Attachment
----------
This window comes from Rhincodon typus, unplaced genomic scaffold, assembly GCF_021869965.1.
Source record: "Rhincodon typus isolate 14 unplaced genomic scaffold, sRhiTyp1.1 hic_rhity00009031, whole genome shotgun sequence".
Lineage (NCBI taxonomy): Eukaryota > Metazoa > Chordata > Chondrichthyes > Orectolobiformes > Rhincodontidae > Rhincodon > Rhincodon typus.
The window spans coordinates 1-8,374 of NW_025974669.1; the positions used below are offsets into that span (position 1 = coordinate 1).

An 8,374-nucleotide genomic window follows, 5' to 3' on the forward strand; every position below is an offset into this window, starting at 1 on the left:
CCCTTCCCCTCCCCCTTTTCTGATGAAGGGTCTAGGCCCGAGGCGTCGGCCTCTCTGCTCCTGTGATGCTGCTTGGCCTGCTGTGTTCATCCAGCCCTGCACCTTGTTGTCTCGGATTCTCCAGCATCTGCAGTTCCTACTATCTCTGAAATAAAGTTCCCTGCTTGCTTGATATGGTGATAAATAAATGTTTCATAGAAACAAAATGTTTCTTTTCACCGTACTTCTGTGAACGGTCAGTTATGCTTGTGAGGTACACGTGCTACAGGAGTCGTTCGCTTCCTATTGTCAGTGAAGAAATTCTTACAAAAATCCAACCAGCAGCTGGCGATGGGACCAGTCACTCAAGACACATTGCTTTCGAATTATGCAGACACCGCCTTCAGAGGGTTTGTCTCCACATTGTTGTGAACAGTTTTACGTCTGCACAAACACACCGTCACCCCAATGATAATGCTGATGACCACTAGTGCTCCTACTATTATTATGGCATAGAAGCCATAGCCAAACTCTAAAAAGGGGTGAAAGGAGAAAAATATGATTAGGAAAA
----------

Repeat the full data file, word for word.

This window comes from Rhincodon typus, unplaced genomic scaffold, assembly GCF_021869965.1.
Source record: "Rhincodon typus isolate 14 unplaced genomic scaffold, sRhiTyp1.1 hic_rhity00009031, whole genome shotgun sequence".
Lineage (NCBI taxonomy): Eukaryota > Metazoa > Chordata > Chondrichthyes > Orectolobiformes > Rhincodontidae > Rhincodon > Rhincodon typus.
The window spans coordinates 1-8,374 of NW_025974669.1; the positions used below are offsets into that span (position 1 = coordinate 1).

An 8,374-nucleotide genomic window follows, 5' to 3' on the forward strand; every position below is an offset into this window, starting at 1 on the left:
CCCTTCCCCTCCCCCTTTTCTGATGAAGGGTCTAGGCCCGAGGCGTCGGCCTCTCTGCTCCTGTGATGCTGCTTGGCCTGCTGTGTTCATCCAGCCCTGCACCTTGTTGTCTCGGATTCTCCAGCATCTGCAGTTCCTACTATCTCTGAAATAAAGTTCCCTGCTTGCTTGATATGGTGATAAATAAATGTTTCATAGAAACAAAATGTTTCTTTTCACCGTACTTCTGTGAACGGTCAGTTATGCTTGTGAGGTACACGTGCTACAGGAGTCGTTCGCTTCCTATTGTCAGTGAAGAAATTCTTACAAAAATCCAACCAGCAGCTGGCGATGGGACCAGTCACTCAAGACACATTGCTTTCGAATTATGCAGACACCGCCTTCAGAGGGTTTGTCTCCACATTGTTGTGAACAGTTTTACGTCTGCACAAACACACCGTCACCCCAATGATAATGCTGATGACCACTAGTGCTCCTACTATTATTATGGCATAGAAGCCATAGCCAAACTCTAAAAAGGGGTGAAAGGAGAAAAATATGATTAGGAAAA